At Alliance Française on Fridays at 8 pm
At Alliance Française on Friday, October 3: Les Mauvais joueurs / Gamblers (2005) by Frédéric Balekdjian – 85 mins – France, Crime/ Drama. English subtitles.
With Pascal Elbé, Simon Abkarian, Isaac Sharry.
Vahé, Sahak, and Toros run a bonneteau game on the streets of Paris. They're Lebanese French. Vahé also works with his father, a cloth merchant, and is in love with Lu Ann, Chinese French, who's broken off their affair. Vahé wants to make things right: with Lu Ann, with his father's business, and with Yuen, Lu Ann's younger brother, who's on the edge of delinquency and owes money to the gang who arranged his passage from China. Vahé tries to be like a father to Yuen, teaching him a work ethic. When Yuen impetuosity puts his own life in jeopardy, Vahé tries to save him. Are Vahé's impulses and hopes to die on the streets of Paris?
– Alliance description
The setting is the Paris garment district, where low-end French criminals rub elbows with the teeming masses of illegal Chinese immigrants. One such "illegal," a snot-nosed and lazy kid called Yuen, wants nothing to do with his French "protectors," and will stop at nothing to escape their influence. Unfortunately, those thugs have a financial interest in Yuen remaining complacent, so it's only a matter of time before someone gets shot. Vahé is the one kindhearted crook who tries to keep the peace between his French colleagues and the Chinese youth, but his influence is minimal.
The last time a French film exploded with such raw energy was when Mathieu Kassovitz debuted with La Haine in 1995. This is writer/director Frederic Balekdijan's first feature, also, and it uses the same neo-realistic style, with handheld cameras close in and on the streets. There isn't a whiff of falsehood, or evidence of a set designer's duster. Even the script has the rough-cut unpredictability of real life.
It deals with card sharks, street scams, petty crime, backed by an uglier, darker crowd of Armenian thugs. This is the Paris of immigrants, sweatshops, cafes, and illegals. Chinese, North Africans, Eastern European gangsters coexist in a barely sustainable truce. Sooner or later a spark will ignite the tinderbox and someone will be killed. Followed by revenge attacks. Followed by God knows what else. In this no-go, gendarmes are noticeable by their absence.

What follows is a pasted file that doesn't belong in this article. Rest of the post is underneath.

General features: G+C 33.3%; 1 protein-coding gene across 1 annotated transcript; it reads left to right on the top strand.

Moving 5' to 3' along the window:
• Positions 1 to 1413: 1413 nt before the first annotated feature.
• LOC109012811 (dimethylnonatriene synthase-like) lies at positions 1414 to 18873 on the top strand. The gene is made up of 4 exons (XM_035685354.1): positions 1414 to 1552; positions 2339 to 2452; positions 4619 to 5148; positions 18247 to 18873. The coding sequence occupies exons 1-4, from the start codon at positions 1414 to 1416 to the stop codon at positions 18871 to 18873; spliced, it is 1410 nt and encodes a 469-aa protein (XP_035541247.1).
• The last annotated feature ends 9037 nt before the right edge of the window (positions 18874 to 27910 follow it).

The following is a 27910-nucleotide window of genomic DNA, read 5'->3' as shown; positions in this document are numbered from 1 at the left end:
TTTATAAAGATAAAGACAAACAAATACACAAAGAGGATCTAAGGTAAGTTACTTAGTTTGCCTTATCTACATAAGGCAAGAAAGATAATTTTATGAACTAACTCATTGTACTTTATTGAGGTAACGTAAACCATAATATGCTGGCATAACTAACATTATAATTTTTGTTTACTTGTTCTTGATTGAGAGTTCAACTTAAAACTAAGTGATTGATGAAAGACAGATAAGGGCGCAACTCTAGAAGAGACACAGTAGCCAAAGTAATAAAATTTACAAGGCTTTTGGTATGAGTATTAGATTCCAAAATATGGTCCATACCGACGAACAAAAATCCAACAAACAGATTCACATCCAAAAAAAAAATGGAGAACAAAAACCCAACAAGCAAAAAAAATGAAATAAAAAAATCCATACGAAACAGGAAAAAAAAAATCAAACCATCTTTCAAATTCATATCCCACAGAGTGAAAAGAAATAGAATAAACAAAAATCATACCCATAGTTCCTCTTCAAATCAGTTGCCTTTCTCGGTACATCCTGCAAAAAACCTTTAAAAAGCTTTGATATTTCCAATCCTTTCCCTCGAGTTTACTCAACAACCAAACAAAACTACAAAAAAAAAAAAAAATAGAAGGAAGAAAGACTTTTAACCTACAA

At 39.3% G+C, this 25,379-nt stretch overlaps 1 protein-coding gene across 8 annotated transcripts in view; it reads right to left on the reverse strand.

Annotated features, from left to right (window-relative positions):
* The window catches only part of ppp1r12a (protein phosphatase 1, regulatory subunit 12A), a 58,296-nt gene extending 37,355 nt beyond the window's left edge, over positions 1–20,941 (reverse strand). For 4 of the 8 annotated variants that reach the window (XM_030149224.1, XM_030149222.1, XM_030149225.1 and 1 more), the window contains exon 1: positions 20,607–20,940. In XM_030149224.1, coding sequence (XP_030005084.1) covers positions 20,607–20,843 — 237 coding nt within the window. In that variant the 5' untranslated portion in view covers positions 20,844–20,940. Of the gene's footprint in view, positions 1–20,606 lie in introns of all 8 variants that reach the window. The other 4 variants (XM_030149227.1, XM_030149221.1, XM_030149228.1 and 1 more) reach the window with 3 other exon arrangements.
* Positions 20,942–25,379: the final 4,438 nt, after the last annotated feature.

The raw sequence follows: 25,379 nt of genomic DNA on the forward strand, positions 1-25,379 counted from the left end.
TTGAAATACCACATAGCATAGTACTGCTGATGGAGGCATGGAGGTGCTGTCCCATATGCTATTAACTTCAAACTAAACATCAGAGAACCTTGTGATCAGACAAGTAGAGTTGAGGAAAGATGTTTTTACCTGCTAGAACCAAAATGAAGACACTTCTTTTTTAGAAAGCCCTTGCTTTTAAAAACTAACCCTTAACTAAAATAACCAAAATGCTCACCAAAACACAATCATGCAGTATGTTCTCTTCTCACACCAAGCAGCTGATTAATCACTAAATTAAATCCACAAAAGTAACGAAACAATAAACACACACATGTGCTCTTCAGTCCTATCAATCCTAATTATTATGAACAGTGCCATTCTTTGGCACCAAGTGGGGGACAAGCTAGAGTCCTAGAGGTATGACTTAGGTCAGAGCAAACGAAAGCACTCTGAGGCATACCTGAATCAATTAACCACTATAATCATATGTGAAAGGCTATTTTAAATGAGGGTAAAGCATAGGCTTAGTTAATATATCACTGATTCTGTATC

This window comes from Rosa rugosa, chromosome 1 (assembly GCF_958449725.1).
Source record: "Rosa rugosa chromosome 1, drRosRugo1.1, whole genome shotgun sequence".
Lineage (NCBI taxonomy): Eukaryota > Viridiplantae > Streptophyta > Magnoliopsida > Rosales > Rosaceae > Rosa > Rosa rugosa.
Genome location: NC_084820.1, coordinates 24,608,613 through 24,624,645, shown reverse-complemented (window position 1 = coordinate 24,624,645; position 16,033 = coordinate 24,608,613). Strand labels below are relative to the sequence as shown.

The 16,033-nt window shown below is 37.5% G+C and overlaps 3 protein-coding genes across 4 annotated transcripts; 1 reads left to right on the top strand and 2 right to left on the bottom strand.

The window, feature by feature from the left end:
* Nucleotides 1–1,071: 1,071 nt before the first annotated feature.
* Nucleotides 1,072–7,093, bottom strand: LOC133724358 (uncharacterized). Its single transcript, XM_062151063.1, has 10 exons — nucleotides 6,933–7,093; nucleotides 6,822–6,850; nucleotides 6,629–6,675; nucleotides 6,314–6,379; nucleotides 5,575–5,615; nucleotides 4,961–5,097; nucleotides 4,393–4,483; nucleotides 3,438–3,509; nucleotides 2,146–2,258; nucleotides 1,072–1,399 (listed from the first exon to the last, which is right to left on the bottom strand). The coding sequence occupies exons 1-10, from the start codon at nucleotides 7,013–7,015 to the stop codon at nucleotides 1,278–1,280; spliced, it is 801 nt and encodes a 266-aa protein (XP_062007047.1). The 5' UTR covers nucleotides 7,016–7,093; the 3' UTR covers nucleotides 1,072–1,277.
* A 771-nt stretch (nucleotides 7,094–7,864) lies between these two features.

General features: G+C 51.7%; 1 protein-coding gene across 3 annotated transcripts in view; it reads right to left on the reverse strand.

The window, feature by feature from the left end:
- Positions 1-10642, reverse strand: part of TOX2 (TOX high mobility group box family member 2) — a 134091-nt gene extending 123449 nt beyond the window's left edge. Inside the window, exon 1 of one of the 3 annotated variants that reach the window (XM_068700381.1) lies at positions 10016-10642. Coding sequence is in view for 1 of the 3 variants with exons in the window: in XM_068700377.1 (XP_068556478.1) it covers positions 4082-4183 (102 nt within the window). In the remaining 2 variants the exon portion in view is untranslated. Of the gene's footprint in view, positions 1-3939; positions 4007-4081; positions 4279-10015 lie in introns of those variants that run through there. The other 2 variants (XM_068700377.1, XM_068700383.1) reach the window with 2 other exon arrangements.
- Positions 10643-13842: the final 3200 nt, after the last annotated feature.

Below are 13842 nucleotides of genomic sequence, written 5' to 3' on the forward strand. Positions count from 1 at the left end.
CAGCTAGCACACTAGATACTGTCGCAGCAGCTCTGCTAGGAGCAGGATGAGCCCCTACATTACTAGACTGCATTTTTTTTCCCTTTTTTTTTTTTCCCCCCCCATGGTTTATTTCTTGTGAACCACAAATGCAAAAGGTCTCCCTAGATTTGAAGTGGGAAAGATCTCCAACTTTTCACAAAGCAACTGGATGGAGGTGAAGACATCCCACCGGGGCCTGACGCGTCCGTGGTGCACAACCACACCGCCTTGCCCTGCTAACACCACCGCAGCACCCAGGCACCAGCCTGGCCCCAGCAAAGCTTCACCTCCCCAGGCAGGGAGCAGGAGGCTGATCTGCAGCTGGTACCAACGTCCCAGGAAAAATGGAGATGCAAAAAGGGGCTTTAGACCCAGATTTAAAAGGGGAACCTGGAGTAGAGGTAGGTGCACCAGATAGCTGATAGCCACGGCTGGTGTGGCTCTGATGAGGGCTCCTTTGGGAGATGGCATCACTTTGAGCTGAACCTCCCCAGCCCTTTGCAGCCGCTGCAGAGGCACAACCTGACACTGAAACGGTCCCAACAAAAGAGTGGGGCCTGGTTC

Stories and characters move swiftly. There is no conventional plot, only the time it takes to rip the lid off the powder keg and somehow survive. Or not.
At Alliance Française on Friday, October 10: Travaux, on sait quand ça commence... / Housewarming (2005) by Brigitte Roüan – 95 mins – France/UK, Comedy. English subtitles.
With Carole Bouquet, Jean-Pierre Castaldi, Aldo Maccione, Didier Flamand.
Chantal Letellier is a “wonderful woman.” She's a lawyer and she always wins her cases. In her professional life she's a heavyweight, but in her private life she's a pushover. She's divorced - and didn't even litigate - and is saddled with two teenage kids who are very well brought up in a bad kind of way. When it comes to love, think “desert” - she's got no time. But flesh is weak and one night she lets loose with a client. He falls madly in love with her and settles in. To get rid of him, she undertakes major renovations with the intention of making the house unlivable. To top it all, she employs a young Colombian architect, an immigrant worker whose illegal status she's just rectified. Eternally grateful, and taking advantage of the situation to spruce up his press-book, the architect gives her house an entire makeover with the help of illegal workers. She didn't request that much!
– Alliance description
Variety: Anyone who has ever had workmen over to remodel their home will instantly identify with Housewarming, a madcap, mile-a-minute French comedy starring Carole Bouquet as a liberal lawyer and single mom who hires Colombian immigrants to do the job. Good social intentions and high-spirited direction widen the appeal of this infectious, rather silly comedy. Brigitte Rouan certainly rolls out the laughs in a breezy, ironic film.
The lovely Chantal (Bouquet), who is introduced in her black counselor's robe literally dancing around the judges, is unbeatable in court. She marches in pro-immigrant demonstrations and takes on social cases, while cheerfully running a household with two teenagers. Everyone is in love with her, even her ex-husband. The only thing is, her upstairs apartment needs to be joined to a downstairs apartment with a staircase.
Choosing from her immigrant contacts, Chantal hires a motley crew of Colombians lead by a mad architect to do the work. They proceed to demolish the place. Through it all, Chantal remains optimistic -- until they accidentally set the building on fire. She fires them and rehires them and, surprisingly, all ends splendidly. Until the police come.
Rouan directs the unruly ensemble cast like a lion tamer, keeping the level of chaos high.
Original title quotes the wise old adage, "Remodeling: You know when it starts but not when it'll be over."